Zombies Are Better In Print

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This was an excellent novel. In fact, two books that I had requested through my local library came available while I was in the midst of reading this one – both had exceptionally long waiting lists and I needed to get through them both before the return date. Yet, I simply could not stop reading this book. Could. Not. Put. Down.

While the story is about zombies, the focus is on a viral outbreak that causes a world war. It reads like a science fiction war novel, not a horror story. There are plenty of exciting story lines, nail-biting adventures and descriptions of creepy undead, but the undead make up the background for the human stories that occur within the midst of a new-to-the-human-race mortal danger.

The structure is based around the idea that the fictional ‘author’ traveled the world interviewing people and gathering data about the zombies, the battles and the human element. The result is a collection of first-person accounts of a massively destructive biological event that was eventually put down through offensive attacks on millions (billions) of humans-turned-zombies.

The fact that the virus is spread through human negligence (officials refusing to believe data), fear (refugees and panic), criminal activities (illicit organ transplants) and predatory commerce (selling fake cures with FDA approval) is disturbingly logical. Nuclear attacks between countries and civil wars within nations are launched because communications system fail, key individuals are lost and the difficult fact that human nature tends toward both control and revenge (even when human extinction is a potential consequence).

The most frightening thing about this novel is the description of very real human reactions – and we do not come across as a particularly logical, kind or resilient species. In the end, the human race wins the war well enough to return to some semblance of a life, but…well…you’ll have to read the book. Suffice it to say that the zombies are not gone, just under control.

If you saw the movie, then be forewarned – the book describes a very different plot, new selection of characters and a drastically different take on the zombie-as-monster. Hollywood pretty much took the bones of the narrative (UN employee searching for an the source of the zombie plague by traveling around the world and interviewing people) and created a brand new version of the story.

Bottom line – it’s a good book (REALLY good book) and I highly recommend it.

World War Z: An Oral History of the Zombie War by Max Brooks

Fight Spiders Fight!

Quote

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It is rare that I read a book that is both powerful enough to make me want to recommend it to everyone with even a passing interest while, at the same time, causing me to cringe from the mere thought of watching the movie.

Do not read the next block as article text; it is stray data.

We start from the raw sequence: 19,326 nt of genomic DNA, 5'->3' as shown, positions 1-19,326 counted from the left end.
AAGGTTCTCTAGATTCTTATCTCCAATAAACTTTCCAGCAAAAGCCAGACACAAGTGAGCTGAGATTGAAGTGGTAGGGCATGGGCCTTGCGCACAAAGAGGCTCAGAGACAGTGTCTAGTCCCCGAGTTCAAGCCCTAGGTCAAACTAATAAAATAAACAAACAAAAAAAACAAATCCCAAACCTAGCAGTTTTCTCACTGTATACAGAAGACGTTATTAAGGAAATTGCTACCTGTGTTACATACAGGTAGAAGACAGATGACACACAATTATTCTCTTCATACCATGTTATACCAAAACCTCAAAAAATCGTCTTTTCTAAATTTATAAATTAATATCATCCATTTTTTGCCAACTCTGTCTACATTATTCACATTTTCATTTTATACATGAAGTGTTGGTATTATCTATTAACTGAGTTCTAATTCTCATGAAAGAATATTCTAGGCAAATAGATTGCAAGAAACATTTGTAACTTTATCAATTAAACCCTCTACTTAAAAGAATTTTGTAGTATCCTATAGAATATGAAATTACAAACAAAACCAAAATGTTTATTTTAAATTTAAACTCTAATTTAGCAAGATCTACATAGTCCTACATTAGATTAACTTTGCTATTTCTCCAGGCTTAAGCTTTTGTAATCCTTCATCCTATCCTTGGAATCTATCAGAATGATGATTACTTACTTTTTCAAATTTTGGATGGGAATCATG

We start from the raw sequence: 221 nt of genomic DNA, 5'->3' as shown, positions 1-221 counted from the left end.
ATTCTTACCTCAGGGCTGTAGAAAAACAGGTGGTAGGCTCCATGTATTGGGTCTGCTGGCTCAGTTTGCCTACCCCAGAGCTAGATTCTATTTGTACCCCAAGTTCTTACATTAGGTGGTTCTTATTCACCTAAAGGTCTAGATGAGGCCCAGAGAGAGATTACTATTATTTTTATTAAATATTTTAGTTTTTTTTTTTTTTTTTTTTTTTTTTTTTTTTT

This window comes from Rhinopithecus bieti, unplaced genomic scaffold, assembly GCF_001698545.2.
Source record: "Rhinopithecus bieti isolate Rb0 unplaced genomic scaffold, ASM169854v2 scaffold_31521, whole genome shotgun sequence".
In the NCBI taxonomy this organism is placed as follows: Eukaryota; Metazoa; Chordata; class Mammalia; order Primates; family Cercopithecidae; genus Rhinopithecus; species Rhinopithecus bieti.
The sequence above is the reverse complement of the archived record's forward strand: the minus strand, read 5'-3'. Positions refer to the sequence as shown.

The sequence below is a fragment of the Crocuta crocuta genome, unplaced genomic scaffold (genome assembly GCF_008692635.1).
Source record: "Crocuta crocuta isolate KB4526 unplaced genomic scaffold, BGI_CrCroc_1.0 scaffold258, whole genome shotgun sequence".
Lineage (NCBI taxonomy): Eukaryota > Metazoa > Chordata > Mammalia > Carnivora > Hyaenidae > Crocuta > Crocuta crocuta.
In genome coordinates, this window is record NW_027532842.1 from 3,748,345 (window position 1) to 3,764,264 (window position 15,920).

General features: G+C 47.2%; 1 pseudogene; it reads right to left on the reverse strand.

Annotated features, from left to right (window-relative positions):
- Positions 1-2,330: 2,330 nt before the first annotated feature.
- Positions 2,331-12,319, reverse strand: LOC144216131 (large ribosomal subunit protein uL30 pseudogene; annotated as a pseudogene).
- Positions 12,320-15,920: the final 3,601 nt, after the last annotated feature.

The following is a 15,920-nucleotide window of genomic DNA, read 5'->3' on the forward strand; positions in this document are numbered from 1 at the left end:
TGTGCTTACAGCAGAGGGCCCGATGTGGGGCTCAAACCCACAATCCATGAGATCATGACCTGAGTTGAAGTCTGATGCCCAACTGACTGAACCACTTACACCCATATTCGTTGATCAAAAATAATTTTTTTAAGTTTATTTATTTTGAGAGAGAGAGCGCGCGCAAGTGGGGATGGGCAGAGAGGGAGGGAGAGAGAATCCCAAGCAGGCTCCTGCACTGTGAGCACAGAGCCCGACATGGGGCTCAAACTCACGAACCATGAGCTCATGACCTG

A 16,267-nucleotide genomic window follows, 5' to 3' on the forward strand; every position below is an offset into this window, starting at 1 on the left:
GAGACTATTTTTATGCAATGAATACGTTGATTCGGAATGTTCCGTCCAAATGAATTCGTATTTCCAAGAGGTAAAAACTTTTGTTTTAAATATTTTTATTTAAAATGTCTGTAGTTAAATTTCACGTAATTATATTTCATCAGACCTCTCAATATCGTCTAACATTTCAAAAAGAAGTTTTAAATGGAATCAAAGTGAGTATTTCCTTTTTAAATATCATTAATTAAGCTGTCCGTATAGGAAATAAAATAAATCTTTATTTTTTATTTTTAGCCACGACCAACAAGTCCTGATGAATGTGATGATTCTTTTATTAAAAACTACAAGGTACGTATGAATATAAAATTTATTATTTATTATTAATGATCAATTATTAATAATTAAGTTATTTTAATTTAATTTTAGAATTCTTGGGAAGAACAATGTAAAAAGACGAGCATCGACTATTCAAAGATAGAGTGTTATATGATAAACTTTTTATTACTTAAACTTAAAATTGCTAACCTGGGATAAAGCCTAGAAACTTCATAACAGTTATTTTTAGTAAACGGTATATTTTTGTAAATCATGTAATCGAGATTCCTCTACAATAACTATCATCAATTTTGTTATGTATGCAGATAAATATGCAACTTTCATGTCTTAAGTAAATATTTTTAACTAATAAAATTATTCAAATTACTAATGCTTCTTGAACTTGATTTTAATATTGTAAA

This book describes the lives of human clones, created for the sole purpose of providing internal organs to ‘normal’ people. It is told from the perspective of a small group of clones who grow up together in the same ‘school.’

(Spoiler Alert – A bit of the ending is described)

It is simultaneously moving, touching and disturbing. When the novel ended I found myself wondering whether the most disturbing element was the ‘donations program’ or the universal and often unthinking acceptance of fate on the part of those chosen to die. I kept waiting for them to fight back while somehow knowing they never would.

They didn’t fight. They accepted the life prescribed to them and focused their thoughts and efforts on making the best of it – it was very very sad.

Quotes:

Madame was afraid of us. But she was afraid of us in the same way someone might be afraid of spiders. We hadn’t been ready for that. It had never occurred to us to wonder how we would feel, being seen like that, being the spiders”

“...there are people out there, like Madame, who don’t hate you or wish you any harm, but who nevertheless shudder at the very thought of you—of how you were brought into this world and why—and who dread the idea of your hand brushing against theirs. The first time you glimpse yourself through the eyes of a person like that, it’s a cold moment. It’s like walking past a mirror you’ve walked past every day of your life, and suddenly it shows you something else, something troubling and strange.

However uncomfortable people were about your existence, their overwhelming concern was that their own children, their spouses, their parents, their friends, did not die from cancer, motor neurone disease, heart disease. So for a long time you were kept in the shadows, and people did their best not to think about you. And if they did, they tried to convince themselves you weren’t really like us. That you were less than human, so it didn’t matter….While that remained the case, there would always be a barrier against seeing you as properly human.”

“…that night, it seemed to me these dark byways of the country existed just for the likes of us, while the big glittering motorways with their huge signs and super cafés were for everyone else.

Never Let Me Go by Kazuo Ishiguro